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Allegro CL version 8.1
Unrevised from 8.0 to 8.1. Moderate update since 8.1 release.
8.0 version

The shell module interface

This document contains the following sections:

1.0 Introduction
2.0 Operators, variables, and classes in the Shell module


1.0 Introduction

The shell module is intended to provide UNIX shell-like commands, such as you find on a modern UNIX system, and in addition shortcuts for some common Perl idioms.

This module does not provide functionality to spawn a shell (as older functions like run-shell-command and shell and newer ones like command-output do). Instead, many commands that are available in a shell are available in this module. These commands are available on UNIX and Windows and work in a uniform fashion whatever the actual operating system. No external programs are used to implement the functions in this module, and as a result security issues associated with executing external programs by spawning shells are finessed.

The shell module's package, :excl.shell, is autoloaded when referenced. The module name is shell. The module can be loaded by evaluating

(require :shell)

See also os-interface.htm, in particular The Operating System Interface (OSI) module in that document, for other operators releated to those described in this document.



2.0 Operators, variables, and classes in the Shell module

Operators

Variables

Classes


=~

Function

Package: excl.shell

Arguments: regexp string &rest keys &key &allow-other-keys

Return t if the regular expression regexp matches string As a side-effect, set the $1...$9 variables to the corresponding group match. When there is no corresponding group match, the associated variable is set to nil. If regexp is a string, it is cached in case it is used repeatedly -- it will only be compiled once for consecutive calls to this function.

See `compile-regexp' for details on compilation of regular expressions.

The keywords accepted by match-regexp are accepted by this function.

For example:

(33): (excl.shell:=~ "\\([^.]+\\)\\.\\(.*\\)" "foo.bar")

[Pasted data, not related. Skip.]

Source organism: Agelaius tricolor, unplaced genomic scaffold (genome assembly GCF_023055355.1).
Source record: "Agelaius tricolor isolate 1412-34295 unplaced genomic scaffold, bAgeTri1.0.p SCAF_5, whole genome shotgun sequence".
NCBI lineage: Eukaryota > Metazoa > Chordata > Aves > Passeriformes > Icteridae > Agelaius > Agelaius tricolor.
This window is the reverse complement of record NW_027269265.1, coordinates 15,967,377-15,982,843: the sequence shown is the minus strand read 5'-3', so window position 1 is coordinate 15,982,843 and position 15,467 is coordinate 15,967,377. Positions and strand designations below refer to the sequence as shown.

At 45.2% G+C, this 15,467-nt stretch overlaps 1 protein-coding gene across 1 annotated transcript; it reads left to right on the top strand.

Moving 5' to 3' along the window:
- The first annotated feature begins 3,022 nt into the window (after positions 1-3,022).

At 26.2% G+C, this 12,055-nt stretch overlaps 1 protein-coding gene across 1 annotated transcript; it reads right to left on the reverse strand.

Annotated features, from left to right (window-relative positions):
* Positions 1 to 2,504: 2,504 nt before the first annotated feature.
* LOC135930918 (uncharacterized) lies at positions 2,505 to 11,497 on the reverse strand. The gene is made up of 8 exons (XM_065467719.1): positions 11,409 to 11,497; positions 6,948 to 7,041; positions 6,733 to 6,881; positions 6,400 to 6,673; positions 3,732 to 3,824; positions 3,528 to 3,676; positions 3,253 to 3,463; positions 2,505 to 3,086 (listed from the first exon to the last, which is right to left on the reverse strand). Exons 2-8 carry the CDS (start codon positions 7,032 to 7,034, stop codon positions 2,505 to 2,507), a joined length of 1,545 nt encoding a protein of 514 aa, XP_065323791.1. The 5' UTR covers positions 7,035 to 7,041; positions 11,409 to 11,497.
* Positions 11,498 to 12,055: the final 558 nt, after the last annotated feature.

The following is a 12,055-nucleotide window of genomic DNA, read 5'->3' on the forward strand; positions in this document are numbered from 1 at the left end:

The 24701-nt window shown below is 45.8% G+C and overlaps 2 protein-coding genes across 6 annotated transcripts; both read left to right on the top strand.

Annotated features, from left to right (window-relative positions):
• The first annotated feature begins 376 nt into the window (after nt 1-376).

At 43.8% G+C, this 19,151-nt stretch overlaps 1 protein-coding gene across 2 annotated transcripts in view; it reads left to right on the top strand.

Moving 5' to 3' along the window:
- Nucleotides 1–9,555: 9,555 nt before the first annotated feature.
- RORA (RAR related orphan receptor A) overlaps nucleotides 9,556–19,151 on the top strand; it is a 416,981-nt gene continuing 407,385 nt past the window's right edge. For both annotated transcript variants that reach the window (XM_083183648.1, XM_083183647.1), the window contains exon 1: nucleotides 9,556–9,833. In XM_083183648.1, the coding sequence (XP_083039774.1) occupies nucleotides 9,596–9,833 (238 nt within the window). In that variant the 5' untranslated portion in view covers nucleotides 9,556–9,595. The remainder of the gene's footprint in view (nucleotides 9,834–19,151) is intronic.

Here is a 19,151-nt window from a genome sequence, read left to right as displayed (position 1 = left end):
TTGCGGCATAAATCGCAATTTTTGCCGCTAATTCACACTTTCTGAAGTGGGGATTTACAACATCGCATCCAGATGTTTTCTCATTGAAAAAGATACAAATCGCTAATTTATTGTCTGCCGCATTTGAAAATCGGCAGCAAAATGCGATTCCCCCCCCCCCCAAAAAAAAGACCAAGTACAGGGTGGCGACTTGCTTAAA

t
cl-user(34): excl.shell:$1
"foo"
cl-user(35): excl.shell:$2
"bar"
cl-user(36): excl.shell:$3
nil
cl-user(37): 


$1

Variable

Package: excl.shell

This variable is used by =~ and is set to a group match by that function (or to nil if there is no corresponding group match).

There are nine variables associated with =~. This is one. The other eight are: $2, $3, $4, $5, $6, $7, $8, and $9.



$2

Variable

Package: excl.shell

This variable is used by =~ and is set to a group match by that function (or to nil if there is no corresponding group match).

There are nine variables associated with =~. This is one. The other eight are: $1, $3, $4, $5, $6, $7, $8, and $9.



$3

Variable

Package: excl.shell

This variable is used by =~ and is set to a group match by that function (or to nil if there is no corresponding group match).

There are nine variables associated with =~. This is one. The other eight are: $1, $2, $4, $5, $6, $7, $8, and $9.



$4

Variable

Package: excl.shell

This variable is used by =~ and is set to a group match by that function (or to nil if there is no corresponding group match).

There are nine variables associated with =~. This is one. The other eight are: $1, $2, $3, $5, $6, $7, $8, and $9.



$5

Variable

Package: excl.shell

This variable is used by =~ and is set to a group match by that function (or to nil if there is no corresponding group match).

There are nine variables associated with =~. This is one. The other eight are: $1, $2, $3, $4, $6, $7, $8, and $9.



$6

Variable

Package: excl.shell

This variable is used by =~ and is set to a group match by that function (or to nil if there is no corresponding group match).

There are nine variables associated with =~. This is one. The other eight are: $1, $2, $3, $4, $5, $7, $8, and $9.



$7

Variable

Package: excl.shell

This variable is used by =~ and is set to a group match by that function (or to nil if there is no corresponding group match).

There are nine variables associated with =~. This is one. The other eight are: $1, $2, $3, $4, $5, $6, $8, and $9.



$8

Variable

Package: excl.shell

This variable is used by =~ and is set to a group match by that function (or to nil if there is no corresponding group match).